Synopsis by Hal Erickson
In order to avoid the material copyrighted by Douglas Fairbanks Sr. for his 1922 Robin Hood, the scripters of this Flynn version relied on several legendary episodes that had never before been filmed, notably the battle between Robin and Little John (Alan Hale Sr., who played this part three times in his long career) and the "piggy-back" episode between Robin and Friar Tuck (Eugene Pallette). The film ties together the various ancient anecdotes with a storyline bounded by the capture in Austria of Richard the Lionheart (Ian Hunter) on one end and Richard's triumphant return to England on the other. Robin Hood is already an outlaw at the outset of the film, while Maid Marian (Olivia de Havilland) is initially part of the enemy camp, as one of Prince John's (Claude Rains) entourage. Marian warms up to Robin's fight against injustice (and to Robin himself), eventually becoming a trusted ally. James Cagney was originally announced for the role of Robin Hood, just before Cagney left Warner Bros. in a salary dispute. William Keighley was the original director, but he worked too slowly to suit the tight production schedule and was replaced by Michael Curtiz (both men receive screen credit). A lengthy opening jousting sequence was shot but removed from the final print; portions of this sequence show up as stock footage in the 1957 Warners film The Story of Mankind. The chestnut-colored Palomino horse ridden by de Havilland in the Sherwood Forest scenes later gained screen stardom as Roy Rogers' Trigger.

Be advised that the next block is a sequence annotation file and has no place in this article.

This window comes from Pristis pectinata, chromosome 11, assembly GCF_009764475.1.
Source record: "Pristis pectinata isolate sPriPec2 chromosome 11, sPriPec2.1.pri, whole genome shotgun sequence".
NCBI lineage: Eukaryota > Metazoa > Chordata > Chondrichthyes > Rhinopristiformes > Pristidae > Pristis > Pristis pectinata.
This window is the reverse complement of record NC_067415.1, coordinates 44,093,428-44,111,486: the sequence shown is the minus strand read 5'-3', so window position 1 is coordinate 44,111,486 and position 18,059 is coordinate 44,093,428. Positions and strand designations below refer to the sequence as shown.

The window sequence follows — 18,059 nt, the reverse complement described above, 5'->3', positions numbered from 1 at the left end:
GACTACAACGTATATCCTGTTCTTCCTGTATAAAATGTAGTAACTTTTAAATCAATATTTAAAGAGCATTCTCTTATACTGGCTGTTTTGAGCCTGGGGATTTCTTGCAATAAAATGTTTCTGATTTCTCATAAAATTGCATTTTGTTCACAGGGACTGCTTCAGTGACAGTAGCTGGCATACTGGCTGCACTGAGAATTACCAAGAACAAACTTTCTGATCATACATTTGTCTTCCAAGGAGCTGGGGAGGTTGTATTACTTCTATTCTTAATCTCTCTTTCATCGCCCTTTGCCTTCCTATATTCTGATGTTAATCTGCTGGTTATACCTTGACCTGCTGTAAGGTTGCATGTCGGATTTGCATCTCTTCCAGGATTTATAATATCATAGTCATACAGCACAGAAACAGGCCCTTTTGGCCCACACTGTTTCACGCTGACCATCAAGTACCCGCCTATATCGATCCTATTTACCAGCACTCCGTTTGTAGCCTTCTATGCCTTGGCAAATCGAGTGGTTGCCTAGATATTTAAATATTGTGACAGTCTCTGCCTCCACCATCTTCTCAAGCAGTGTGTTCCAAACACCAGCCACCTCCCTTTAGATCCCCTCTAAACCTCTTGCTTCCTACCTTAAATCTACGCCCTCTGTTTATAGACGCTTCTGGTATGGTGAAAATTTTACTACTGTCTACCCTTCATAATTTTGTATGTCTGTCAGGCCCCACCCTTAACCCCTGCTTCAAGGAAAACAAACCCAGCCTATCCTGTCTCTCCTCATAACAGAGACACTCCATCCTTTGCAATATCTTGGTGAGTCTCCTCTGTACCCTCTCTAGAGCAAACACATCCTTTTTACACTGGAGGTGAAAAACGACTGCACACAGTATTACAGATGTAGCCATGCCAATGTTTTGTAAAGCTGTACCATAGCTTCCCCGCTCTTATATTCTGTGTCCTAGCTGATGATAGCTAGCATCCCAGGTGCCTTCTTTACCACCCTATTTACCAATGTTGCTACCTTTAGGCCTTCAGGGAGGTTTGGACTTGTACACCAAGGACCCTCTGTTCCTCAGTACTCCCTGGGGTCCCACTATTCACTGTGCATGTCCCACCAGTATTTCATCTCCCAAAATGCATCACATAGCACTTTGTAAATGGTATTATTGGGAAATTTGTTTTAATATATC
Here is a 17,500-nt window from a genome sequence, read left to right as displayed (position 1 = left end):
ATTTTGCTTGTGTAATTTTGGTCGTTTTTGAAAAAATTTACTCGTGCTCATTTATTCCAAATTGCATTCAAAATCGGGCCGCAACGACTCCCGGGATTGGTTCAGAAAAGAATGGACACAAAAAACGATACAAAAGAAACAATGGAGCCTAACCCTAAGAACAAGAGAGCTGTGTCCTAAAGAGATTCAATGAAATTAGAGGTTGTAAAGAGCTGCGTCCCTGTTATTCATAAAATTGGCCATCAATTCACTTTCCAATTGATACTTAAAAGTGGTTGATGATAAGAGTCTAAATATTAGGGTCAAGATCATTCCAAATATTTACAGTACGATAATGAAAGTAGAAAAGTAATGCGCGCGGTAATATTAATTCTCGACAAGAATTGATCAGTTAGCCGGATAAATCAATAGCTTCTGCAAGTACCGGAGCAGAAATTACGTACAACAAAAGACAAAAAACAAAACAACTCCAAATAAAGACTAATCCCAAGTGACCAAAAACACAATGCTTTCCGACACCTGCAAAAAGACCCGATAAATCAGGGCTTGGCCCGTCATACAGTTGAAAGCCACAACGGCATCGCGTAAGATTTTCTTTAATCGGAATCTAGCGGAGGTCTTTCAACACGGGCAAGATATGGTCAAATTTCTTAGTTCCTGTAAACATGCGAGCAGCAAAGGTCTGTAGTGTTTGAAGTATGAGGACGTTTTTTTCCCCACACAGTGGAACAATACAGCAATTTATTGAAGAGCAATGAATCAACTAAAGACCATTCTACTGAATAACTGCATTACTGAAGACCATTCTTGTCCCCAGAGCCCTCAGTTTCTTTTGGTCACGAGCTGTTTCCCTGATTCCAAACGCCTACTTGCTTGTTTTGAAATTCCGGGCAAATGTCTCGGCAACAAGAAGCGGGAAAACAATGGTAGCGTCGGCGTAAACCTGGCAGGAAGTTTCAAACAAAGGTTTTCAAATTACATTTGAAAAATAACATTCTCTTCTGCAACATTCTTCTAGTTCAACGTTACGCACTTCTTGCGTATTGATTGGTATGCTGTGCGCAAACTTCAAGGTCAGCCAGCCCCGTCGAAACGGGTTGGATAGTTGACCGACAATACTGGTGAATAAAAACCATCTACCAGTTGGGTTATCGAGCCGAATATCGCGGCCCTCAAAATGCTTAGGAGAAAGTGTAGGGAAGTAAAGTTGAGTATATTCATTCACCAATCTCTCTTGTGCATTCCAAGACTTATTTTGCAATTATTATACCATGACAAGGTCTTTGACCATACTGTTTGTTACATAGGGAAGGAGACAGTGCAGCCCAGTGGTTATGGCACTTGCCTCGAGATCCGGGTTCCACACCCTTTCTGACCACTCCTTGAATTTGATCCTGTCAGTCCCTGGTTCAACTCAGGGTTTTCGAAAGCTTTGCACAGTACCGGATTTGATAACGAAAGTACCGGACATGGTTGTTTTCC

against-the-system, archery, duel, forest, hero, one-against-odds, outlaw [Western], rescue, robbery, Robin-Hood, sheriff, tyrant, villain, kidnapping
High Artistic Quality, High Production Values